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Evaluation of circulating cathodic antigen (CCA) urine-cassette assay as a survey tool for Schistosoma mansoni in different transmission settings within Bugiri District, Uganda

Adriko, M., Standley, C.J., Tinkitina, B., Tukahebwa, E.M., Fenwick, A., Fleming, F.M., Sousa-Figueiredo, J.C., Stothard, Russell ORCID: https://orcid.org/0000-0002-9370-3420 and Kabatereine, N.B. (2014) 'Evaluation of circulating cathodic antigen (CCA) urine-cassette assay as a survey tool for Schistosoma mansoni in different transmission settings within Bugiri District, Uganda'. Acta Tropica, Vol 136, pp. 50-57.

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Abstract

Diagnosis of schistosomiasis at the point-of-care (POC) is a growing topic in neglected tropical disease research. There is a need for diagnostic tests which are affordable, sensitive, specific, user-friendly, rapid, equipment-free and delivered to those who need it, and POC is an important tool for disease mapping and guiding mass deworming. The aim of present study was to evaluate the relative diagnostic performance of two urine-circulating cathodic antigen (CCA) cassette assays, one commercially available and the other in experimental production, against results obtained using the standard Kato-Katz faecal smear method (six thick smears from three consecutive days), as a ‘gold-standard’, for Schistosoma mansoni infection in different transmission settings in Uganda. Our study was conducted among 500 school children randomly selected across 5 schools within Bugiri district, adjacent to Lake Victoria in Uganda. Considering results from the 469 pupils who provided three stool samples for the six Kato-Katz smears, 293 (76%) children had no infection, 109 (23%) were in the light intensity category, while 42 (9%) and 25 (5%) were in the moderate and heavy intensity categories respectively. Following performance analysis of CCA tests in terms of sensitivity, specificity, negative and positive predictive values, overall performance of the commercially available CCA test was more informative than single Kato-Katz faecal smear microscopy, the current operational field standard for disease mapping. The current CCA assay is therefore a satisfactory method for surveillance of S. mansoni in an area where disease endemicity is declining due to control interventions. With the recent resolution on schistosomiasis elimination by the 65th World Health Assembly, the urine POC CCA test is an attractive tool to augment and perhaps replace the Kato-Katz sampling within ongoing control programmes.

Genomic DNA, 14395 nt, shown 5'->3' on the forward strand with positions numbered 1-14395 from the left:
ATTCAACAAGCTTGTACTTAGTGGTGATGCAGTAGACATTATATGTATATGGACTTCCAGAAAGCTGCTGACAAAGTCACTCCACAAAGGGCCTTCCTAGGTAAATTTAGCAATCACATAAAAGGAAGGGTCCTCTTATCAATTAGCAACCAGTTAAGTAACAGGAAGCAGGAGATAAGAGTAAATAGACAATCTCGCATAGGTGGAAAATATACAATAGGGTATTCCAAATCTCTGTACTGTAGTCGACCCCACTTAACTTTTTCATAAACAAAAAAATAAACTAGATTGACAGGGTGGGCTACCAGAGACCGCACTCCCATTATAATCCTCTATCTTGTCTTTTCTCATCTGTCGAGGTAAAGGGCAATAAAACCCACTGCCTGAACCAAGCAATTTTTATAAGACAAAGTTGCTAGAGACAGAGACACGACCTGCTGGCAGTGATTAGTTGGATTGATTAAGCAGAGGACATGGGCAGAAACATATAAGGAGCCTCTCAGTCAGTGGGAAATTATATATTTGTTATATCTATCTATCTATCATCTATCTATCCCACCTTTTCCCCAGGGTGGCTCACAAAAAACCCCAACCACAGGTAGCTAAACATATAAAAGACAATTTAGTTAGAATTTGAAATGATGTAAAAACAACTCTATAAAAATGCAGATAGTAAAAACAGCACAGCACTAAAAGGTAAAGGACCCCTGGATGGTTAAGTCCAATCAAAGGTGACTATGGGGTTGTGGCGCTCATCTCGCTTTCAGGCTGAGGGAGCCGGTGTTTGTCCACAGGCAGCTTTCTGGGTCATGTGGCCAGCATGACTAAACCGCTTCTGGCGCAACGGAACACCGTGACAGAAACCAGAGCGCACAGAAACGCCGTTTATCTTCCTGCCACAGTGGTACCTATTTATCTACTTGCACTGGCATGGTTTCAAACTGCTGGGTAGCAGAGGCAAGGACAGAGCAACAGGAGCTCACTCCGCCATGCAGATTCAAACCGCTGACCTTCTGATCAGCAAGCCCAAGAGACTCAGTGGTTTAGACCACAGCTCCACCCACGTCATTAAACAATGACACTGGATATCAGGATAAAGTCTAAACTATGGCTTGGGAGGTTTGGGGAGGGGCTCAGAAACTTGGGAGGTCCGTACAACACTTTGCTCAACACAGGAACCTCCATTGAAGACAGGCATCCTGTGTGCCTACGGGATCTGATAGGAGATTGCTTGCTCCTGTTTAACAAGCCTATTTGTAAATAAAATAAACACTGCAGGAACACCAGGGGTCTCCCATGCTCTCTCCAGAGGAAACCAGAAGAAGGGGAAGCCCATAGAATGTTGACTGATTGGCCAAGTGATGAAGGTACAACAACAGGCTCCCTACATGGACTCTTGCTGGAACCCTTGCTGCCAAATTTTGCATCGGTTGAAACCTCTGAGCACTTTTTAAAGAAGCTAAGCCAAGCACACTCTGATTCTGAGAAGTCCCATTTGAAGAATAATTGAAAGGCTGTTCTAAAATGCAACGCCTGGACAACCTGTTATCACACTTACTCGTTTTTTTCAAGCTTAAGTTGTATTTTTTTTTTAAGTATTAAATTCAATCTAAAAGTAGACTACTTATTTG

Item Type: Article
Subjects: QX Parasitology > Helminths. Annelida > QX 355 Schistosoma
QY Clinical Pathology > Diagnostic Tests > QY 185 Urinalysis
WA Public Health > Health Problems of Special Population Groups > WA 395 Health in developing countries
WC Communicable Diseases > Tropical and Parasitic Diseases > WC 810 Schistosomiasis
Faculty: Department: Biological Sciences > Department of Tropical Disease Biology
Digital Object Identifer (DOI): https://doi.org/10.1016/j.actatropica.2014.04.001
Depositing User: Lynn Roberts-Maloney
Date Deposited: 18 Sep 2014 12:44
Last Modified: 06 Feb 2018 13:07
URI: http://archive.lstmed.ac.uk/id/eprint/4450

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